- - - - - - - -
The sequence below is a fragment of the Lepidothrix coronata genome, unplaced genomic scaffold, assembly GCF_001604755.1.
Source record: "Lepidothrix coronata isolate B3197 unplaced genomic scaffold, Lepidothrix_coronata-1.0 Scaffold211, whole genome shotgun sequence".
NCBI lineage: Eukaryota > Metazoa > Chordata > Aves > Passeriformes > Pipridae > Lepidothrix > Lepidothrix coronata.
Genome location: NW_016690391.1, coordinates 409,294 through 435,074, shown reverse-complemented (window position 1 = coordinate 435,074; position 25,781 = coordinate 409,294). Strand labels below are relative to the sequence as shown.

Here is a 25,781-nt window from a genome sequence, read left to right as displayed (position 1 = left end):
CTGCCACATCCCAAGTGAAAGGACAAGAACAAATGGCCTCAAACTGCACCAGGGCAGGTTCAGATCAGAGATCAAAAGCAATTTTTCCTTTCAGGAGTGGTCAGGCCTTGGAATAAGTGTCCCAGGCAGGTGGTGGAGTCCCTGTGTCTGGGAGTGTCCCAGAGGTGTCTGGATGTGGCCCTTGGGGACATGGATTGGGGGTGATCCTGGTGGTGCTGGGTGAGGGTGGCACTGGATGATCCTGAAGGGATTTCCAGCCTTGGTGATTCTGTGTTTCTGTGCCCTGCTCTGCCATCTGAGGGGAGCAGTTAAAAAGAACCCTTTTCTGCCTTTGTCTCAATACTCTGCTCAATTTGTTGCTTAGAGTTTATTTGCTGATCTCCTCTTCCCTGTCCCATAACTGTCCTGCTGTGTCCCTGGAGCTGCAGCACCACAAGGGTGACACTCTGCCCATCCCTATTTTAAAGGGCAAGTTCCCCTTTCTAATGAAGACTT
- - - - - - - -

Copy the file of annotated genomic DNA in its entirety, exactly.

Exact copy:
The sequence below is a fragment of the Lepidothrix coronata genome, unplaced genomic scaffold, assembly GCF_001604755.1.
Source record: "Lepidothrix coronata isolate B3197 unplaced genomic scaffold, Lepidothrix_coronata-1.0 Scaffold211, whole genome shotgun sequence".
NCBI lineage: Eukaryota > Metazoa > Chordata > Aves > Passeriformes > Pipridae > Lepidothrix > Lepidothrix coronata.
Genome location: NW_016690391.1, coordinates 409,294 through 435,074, shown reverse-complemented (window position 1 = coordinate 435,074; position 25,781 = coordinate 409,294). Strand labels below are relative to the sequence as shown.

Here is a 25,781-nt window from a genome sequence, read left to right as displayed (position 1 = left end):
CTGCCACATCCCAAGTGAAAGGACAAGAACAAATGGCCTCAAACTGCACCAGGGCAGGTTCAGATCAGAGATCAAAAGCAATTTTTCCTTTCAGGAGTGGTCAGGCCTTGGAATAAGTGTCCCAGGCAGGTGGTGGAGTCCCTGTGTCTGGGAGTGTCCCAGAGGTGTCTGGATGTGGCCCTTGGGGACATGGATTGGGGGTGATCCTGGTGGTGCTGGGTGAGGGTGGCACTGGATGATCCTGAAGGGATTTCCAGCCTTGGTGATTCTGTGTTTCTGTGCCCTGCTCTGCCATCTGAGGGGAGCAGTTAAAAAGAACCCTTTTCTGCCTTTGTCTCAATACTCTGCTCAATTTGTTGCTTAGAGTTTATTTGCTGATCTCCTCTTCCCTGTCCCATAACTGTCCTGCTGTGTCCCTGGAGCTGCAGCACCACAAGGGTGACACTCTGCCCATCCCTATTTTAAAGGGCAAGTTCCCCTTTCTAATGAAGACTT